Aaron Lesher, M.D., develops new app that takes the sting out of burn care

Surgery

Parents whose kids have suffered burns are about to get some high-tech help from the MUSC Children’s Health Burn Center. Starting in November, moms and dads can use an app to connect with a doctor or nurse without leaving home to make sure they’re caring for their child’s burn wound the right way.

Pediatric burn surgeon Aaron Lesher, M.D., is developing the app with the help of a $200,000 grant from Blue Cross Blue Shield of South Carolina. “It completely changes the paradigm of how we treat outpatient burns,” he said.

Usually, after a child is treated in the hospital for a burn, he or she has to see a doctor again and again to make sure the bandage is being changed properly and the wound is healing. So parents may have to take time off from work and take the child to a doctor’s office.

But thanks to the first-of-its-kind app, some of those road trips will screech to a stop as parents learn how to use the app to communicate with their kids’ doctors. The burn care app will work like FaceTime or Skype, Lesher said. “With smart phone technology, we can be at their home when they’re changing the dressing and help them.”

And that, he said, should have a big impact on kids’ healing. “About 2,000 medically important burns in children are treated in the state every year. Telemedicine is uniquely suited for taking care of them.” Telemedicine, also known as telehealth, connects patients with doctors through web cameras and computers.

Here’s how the burn app will work. The parents schedule a time to talk with the doctor, then use the app at the time of their appointment to show the doctor how the child’s wound is doing. They get advice and make sure the wound is healing well. The app also lets families text photos to the doctor or nurse, send messages, reschedule appointments and watch videos created by the MUSC Children's Health Burn Centerteam. “It’s good to have that peace of mind with a professional watching over your shoulder,” Lesher said.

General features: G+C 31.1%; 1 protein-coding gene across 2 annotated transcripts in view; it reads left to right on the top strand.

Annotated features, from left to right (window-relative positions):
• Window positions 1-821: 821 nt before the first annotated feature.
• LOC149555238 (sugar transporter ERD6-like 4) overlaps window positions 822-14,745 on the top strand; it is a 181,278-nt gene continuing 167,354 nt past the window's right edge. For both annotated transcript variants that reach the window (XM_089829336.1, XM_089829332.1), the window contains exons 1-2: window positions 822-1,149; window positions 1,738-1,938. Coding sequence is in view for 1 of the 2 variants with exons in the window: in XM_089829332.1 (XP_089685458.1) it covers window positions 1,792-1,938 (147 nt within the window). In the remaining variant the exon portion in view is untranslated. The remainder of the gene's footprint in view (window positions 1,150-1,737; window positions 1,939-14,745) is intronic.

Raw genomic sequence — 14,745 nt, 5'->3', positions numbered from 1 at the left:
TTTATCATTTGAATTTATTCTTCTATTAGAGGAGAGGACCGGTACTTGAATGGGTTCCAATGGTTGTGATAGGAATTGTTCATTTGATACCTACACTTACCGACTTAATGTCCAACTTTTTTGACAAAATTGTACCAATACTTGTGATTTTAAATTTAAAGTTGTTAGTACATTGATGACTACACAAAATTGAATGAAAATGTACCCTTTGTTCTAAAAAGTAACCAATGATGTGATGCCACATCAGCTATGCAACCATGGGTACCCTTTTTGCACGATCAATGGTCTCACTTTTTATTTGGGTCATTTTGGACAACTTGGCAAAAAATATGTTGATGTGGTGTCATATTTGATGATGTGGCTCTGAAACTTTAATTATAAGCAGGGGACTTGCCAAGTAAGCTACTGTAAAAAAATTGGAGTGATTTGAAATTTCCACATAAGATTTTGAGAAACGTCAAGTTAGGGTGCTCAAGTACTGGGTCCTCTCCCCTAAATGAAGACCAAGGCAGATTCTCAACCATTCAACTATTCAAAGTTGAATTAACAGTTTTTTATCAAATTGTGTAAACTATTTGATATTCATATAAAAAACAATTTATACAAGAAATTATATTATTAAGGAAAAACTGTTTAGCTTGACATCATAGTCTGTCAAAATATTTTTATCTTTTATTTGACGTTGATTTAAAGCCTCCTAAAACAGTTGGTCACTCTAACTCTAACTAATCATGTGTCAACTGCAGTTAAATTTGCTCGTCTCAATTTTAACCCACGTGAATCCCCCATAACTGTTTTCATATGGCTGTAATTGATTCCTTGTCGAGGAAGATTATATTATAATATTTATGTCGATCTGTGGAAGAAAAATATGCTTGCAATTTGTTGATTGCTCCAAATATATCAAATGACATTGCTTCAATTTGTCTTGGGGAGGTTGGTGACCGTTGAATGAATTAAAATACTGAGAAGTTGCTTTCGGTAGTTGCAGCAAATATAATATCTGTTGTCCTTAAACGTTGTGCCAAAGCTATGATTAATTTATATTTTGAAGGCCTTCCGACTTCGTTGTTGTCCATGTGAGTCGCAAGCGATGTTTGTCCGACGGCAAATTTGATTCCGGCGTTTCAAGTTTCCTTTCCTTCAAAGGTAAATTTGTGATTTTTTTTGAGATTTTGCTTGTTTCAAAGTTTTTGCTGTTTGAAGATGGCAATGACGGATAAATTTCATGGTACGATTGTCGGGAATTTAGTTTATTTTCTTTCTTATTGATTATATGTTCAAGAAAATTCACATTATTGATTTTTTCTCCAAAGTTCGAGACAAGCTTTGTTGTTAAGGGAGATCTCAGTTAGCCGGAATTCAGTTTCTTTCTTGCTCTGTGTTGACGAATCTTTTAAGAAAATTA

Developing the app is just one of three components of the Blue Cross/Blue Shield grant. The grant also pays for:

  • Making the app work through the MUSC Health Center for Telehealth, which specializes in using technology to bring medical care to patients
  • Using telehealth to care for more children in hospitals that need the expertise of the MUSC Children’s Health burn team
  • Using the South Carolina Area Education Consortium, or AHEC, to implement a burn prevention program in schools, featuring coloring books and videos

Lesher loves the fact that through this grant, his team can expand its efforts to help children and parents across the state safely treat burn wounds. The team already works with smaller hospitals that have less experience with treating burns, offering advice via video or phone with patients and doctors. The burn app will expand that effort.

Lesher gave this example. “So if a child is burned in Conway, they go to the emergency room there. We get contacted, and the parents can download the app in the emergency room. We can then provide expert burn care to the patient while minimizing the trips that they might otherwise need to get this care at MUSC,” Lesher said.

Childhood burns can come from a lot of sources, including:

  • Hot bath water
  •  Coffee
  • Hot food
  • sCooking oil
  • Open flames
  • Hot objects such as stoves and curling irons
  • Chemicals such as drain cleaner and bleach
  • Electrical outlets and cords

Most burns treated at MUSC Children’s Hospital aren’t bad enough for the child to spend the night in the hospital. They can be treated, and everybody can head home, where a parent can care for the injury. 

“With good medical treatment and wound care, the burn can nearly disappear,” Lesher said. “Even though you have this very traumatic experience, with some good nurturing wound care, they really do quite well.”

For more information about the burn app and videos, contact Ryan Howard at 843-792-6909.